A-Level Law

Did You Know?

Approximately, 30,000 students apply to study Law at University each year.

Key Information


Two Year Course

Examination Board

"I love studying A-level Law at Notre Dame. Applying statutes and learning about new cases has   increased my understanding of the current legal system in the United Kingdom and how trials work.  As a result, I've decided to study law at university". - Arslaan Hussain, upper sixth student



This course is 100% exam based.  Students will complete three two hour exams at the end of the second year.

The course has three examined Units:
Paper 1: The Legal System and Criminal Law,
Paper 2:  Law Making and the Law of Tort,
Paper 3:  Nature of Law and Contract Law.

Papers 1 and 2 are comprised of two sections: A and B.  Students complete two questions from Section A (a short description answer and an evaluation) and two problem questions and an essay from Section B.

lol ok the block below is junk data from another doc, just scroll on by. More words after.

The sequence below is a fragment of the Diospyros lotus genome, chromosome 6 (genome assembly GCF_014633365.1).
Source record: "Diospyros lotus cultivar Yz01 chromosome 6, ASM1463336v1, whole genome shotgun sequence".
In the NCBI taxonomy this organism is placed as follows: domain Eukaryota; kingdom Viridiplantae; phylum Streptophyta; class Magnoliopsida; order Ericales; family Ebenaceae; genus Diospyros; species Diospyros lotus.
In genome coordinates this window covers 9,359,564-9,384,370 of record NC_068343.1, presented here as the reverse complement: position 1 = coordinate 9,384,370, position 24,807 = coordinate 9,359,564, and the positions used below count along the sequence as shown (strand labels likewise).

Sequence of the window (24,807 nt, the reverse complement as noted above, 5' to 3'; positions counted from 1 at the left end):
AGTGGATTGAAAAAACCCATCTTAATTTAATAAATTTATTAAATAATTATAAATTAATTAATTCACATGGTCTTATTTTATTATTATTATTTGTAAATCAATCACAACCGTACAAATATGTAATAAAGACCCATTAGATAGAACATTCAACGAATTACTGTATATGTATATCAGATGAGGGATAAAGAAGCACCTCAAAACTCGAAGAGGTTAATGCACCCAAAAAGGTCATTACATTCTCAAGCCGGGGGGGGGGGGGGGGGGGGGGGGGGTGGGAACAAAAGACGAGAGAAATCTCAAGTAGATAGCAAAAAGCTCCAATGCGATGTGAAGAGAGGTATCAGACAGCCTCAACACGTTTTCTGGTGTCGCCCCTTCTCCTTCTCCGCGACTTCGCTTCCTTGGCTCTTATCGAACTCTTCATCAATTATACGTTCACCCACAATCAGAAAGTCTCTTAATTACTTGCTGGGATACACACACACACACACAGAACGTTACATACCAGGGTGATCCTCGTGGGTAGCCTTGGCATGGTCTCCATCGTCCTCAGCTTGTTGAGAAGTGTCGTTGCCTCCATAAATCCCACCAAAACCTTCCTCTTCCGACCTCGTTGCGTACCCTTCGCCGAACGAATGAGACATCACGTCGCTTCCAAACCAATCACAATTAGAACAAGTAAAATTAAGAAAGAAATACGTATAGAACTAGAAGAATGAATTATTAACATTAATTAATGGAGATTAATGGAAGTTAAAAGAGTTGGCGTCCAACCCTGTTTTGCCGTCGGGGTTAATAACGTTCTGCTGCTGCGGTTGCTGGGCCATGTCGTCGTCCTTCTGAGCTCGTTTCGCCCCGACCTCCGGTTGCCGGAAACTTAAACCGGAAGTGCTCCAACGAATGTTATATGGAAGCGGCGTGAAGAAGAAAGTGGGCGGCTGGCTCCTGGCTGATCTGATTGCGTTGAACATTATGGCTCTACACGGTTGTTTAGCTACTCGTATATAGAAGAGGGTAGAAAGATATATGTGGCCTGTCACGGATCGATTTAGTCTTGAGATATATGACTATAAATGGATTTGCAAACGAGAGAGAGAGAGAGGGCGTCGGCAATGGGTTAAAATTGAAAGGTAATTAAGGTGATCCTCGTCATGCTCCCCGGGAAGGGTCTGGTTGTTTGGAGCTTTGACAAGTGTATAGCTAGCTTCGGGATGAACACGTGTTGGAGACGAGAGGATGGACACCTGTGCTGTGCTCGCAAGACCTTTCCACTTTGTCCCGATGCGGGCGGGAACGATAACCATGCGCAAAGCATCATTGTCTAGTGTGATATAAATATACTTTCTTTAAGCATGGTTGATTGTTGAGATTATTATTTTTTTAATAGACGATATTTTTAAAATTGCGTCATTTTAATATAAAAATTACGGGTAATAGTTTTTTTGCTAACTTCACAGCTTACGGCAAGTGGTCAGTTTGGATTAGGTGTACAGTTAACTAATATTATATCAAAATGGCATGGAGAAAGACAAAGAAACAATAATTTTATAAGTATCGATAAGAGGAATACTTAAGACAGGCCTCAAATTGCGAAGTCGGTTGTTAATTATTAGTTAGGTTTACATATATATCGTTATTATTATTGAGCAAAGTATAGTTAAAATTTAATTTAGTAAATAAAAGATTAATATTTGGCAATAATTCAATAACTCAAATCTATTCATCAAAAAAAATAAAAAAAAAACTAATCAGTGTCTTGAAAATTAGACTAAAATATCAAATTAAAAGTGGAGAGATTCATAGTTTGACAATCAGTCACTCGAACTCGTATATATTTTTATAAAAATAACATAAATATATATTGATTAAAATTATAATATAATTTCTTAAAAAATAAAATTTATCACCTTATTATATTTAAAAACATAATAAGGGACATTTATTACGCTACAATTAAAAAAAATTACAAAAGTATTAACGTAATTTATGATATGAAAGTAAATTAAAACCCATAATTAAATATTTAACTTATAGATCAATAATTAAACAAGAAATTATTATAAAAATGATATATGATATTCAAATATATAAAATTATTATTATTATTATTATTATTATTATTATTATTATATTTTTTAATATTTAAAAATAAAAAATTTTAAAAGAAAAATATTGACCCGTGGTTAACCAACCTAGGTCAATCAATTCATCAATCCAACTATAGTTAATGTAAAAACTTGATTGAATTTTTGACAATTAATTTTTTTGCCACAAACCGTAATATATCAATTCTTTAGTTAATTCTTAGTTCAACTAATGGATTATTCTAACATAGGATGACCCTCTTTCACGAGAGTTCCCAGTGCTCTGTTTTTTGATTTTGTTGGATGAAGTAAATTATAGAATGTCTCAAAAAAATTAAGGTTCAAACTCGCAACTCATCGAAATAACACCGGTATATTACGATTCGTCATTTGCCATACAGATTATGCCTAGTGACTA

Paper 3 is slightly different.  There are two sections: A and B. Students complete one of two essay questions from Section A and two problem questions and an essay from Section B.
Sample examination papers can be found here.

What do I need to study this course?

Grade 5 or above in GCSE English Language

What will I study?

In Year One you will study Law Making and the Legal System which includes people who work in the Legal System, and the Civil and Criminal Courts. You will also study Criminal Law, including Offences against Property, Homicide and Defences. In Year Two you will complete the Law of Torts including Negligence, Nuisance and the Liability of Occupiers to Visitors and Trespassers, Nature of Law which considers how law interlinks with justice, morality and society, and Contract Law.

What next?

Many students go on to study a qualifying law degree (LLB) which can lead to a career as a solicitor or barrister. Some students take up work as paralegals or join legal apprenticeship schemes. Former students have also had careers outside the legal profession such as in banking, teaching, human resources departments, journalism, the Crown Prosecution Service and the police force. 

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